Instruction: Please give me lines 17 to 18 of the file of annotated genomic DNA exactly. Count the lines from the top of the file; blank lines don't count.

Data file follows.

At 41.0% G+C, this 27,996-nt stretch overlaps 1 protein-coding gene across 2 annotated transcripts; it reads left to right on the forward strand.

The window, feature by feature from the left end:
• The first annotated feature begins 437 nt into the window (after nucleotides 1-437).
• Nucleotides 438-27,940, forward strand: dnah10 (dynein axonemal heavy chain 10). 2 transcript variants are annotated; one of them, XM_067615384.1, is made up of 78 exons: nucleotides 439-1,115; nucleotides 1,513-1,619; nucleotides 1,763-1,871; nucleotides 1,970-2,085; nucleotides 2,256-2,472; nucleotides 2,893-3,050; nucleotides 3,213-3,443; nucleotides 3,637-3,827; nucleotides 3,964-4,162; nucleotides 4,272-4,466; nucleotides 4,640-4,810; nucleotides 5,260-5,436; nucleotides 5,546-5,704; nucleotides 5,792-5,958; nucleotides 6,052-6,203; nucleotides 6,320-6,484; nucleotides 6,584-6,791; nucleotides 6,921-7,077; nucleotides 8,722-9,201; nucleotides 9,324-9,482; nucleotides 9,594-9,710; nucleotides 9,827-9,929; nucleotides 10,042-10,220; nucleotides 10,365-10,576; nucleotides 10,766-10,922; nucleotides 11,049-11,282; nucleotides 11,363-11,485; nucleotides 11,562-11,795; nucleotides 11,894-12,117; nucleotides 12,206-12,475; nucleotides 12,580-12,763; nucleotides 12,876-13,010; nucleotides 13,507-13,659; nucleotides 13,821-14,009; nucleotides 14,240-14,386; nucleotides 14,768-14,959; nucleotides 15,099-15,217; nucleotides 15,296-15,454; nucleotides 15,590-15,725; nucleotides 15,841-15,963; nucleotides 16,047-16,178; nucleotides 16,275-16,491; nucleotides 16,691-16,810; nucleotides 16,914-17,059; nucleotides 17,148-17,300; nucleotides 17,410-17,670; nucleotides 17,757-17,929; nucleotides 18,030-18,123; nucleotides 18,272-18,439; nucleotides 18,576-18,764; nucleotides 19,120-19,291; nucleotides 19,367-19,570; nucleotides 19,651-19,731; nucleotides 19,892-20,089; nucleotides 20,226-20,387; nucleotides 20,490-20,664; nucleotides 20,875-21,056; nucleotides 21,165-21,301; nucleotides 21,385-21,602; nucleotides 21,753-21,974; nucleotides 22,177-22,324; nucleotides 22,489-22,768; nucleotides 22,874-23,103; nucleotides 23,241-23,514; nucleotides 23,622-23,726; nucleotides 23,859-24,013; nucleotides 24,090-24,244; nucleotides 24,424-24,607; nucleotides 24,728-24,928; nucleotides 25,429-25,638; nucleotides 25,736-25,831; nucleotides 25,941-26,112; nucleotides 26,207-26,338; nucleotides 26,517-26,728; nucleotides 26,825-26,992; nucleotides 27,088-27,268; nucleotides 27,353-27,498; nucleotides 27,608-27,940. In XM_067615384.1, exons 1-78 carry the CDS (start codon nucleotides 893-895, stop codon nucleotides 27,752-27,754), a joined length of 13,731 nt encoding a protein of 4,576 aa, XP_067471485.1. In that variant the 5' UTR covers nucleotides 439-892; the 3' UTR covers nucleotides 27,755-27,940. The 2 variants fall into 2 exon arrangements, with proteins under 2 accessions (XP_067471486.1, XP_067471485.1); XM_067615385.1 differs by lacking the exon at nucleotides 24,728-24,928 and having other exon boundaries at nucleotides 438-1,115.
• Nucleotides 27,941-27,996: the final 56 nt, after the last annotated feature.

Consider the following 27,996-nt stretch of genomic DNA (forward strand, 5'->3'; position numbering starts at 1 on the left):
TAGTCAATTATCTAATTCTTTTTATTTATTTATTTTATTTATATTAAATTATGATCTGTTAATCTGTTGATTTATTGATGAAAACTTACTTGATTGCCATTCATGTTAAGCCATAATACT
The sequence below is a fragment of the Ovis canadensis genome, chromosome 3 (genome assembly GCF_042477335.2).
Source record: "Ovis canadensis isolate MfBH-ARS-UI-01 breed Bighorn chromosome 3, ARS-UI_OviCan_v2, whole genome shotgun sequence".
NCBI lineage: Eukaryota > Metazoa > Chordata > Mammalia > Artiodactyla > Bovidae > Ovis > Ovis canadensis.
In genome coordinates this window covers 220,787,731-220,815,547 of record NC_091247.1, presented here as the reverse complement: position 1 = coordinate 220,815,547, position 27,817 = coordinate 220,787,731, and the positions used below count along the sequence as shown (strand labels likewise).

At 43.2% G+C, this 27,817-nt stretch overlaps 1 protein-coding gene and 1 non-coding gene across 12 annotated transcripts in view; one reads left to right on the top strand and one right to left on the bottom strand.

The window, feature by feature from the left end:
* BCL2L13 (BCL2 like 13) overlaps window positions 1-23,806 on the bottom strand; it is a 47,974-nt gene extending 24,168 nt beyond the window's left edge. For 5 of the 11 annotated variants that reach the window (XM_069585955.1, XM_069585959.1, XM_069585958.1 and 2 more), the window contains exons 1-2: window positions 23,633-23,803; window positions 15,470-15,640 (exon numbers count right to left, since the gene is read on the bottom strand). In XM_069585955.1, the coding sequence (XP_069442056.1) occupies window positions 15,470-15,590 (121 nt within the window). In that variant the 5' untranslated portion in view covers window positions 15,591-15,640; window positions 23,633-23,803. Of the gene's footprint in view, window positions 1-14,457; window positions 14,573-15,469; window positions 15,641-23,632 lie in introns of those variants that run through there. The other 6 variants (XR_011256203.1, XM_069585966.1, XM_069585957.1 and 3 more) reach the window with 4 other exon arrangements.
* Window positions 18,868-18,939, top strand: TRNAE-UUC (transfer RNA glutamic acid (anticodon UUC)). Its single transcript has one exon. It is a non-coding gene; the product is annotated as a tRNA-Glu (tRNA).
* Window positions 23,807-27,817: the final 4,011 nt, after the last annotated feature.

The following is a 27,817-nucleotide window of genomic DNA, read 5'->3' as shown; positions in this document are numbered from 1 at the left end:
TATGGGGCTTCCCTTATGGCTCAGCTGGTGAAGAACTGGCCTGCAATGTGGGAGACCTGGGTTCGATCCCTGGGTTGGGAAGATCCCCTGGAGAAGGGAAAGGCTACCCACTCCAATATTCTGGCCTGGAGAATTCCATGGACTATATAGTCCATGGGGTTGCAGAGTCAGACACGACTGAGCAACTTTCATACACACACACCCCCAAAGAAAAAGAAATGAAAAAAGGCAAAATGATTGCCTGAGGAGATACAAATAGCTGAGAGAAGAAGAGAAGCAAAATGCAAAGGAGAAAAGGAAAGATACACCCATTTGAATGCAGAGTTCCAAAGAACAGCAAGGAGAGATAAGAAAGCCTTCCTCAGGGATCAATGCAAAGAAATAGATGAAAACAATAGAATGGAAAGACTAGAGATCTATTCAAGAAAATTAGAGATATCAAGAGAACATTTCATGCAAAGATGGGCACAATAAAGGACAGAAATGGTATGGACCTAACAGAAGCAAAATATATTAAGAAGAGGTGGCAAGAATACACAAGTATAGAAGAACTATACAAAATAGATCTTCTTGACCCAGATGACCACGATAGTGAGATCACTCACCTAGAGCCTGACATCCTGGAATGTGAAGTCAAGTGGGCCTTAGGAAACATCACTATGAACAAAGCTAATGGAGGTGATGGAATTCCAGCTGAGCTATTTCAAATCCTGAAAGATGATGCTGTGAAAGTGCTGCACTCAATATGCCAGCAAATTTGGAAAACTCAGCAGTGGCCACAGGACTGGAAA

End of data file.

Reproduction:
The following is a 27,817-nucleotide window of genomic DNA, read 5'->3' as shown; positions in this document are numbered from 1 at the left end:
TATGGGGCTTCCCTTATGGCTCAGCTGGTGAAGAACTGGCCTGCAATGTGGGAGACCTGGGTTCGATCCCTGGGTTGGGAAGATCCCCTGGAGAAGGGAAAGGCTACCCACTCCAATATTCTGGCCTGGAGAATTCCATGGACTATATAGTCCATGGGGTTGCAGAGTCAGACACGACTGAGCAACTTTCATACACACACACCCCCAAAGAAAAAGAAATGAAAAAAGGCAAAATGATTGCCTGAGGAGATACAAATAGCTGAGAGAAGAAGAGAAGCAAAATGCAAAGGAGAAAAGGAAAGATACACCCATTTGAATGCAGAGTTCCAAAGAACAGCAAGGAGAGATAAGAAAGCCTTCCTCAGGGATCAATGCAAAGAAATAGATGAAAACAATAGAATGGAAAGACTAGAGATCTATTCAAGAAAATTAGAGATATCAAGAGAACATTTCATGCAAAGATGGGCACAATAAAGGACAGAAATGGTATGGACCTAACAGAAGCAAAATATATTAAGAAGAGGTGGCAAGAATACACAAGTATAGAAGAACTATACAAAATAGATCTTCTTGACCCAGATGACCACGATAGTGAGATCACTCACCTAGAGCCTGACATCCTGGAATGTGAAGTCAAGTGGGCCTTAGGAAACATCACTATGAACAAAGCTAATGGAGGTGATGGAATTCCAGCTGAGCTATTTCAAATCCTGAAAGATGATGCTGTGAAAGTGCTGCACTCAATATGCCAGCAAATTTGGAAAACTCAGCAGTGGCCACAGGACTGGAAA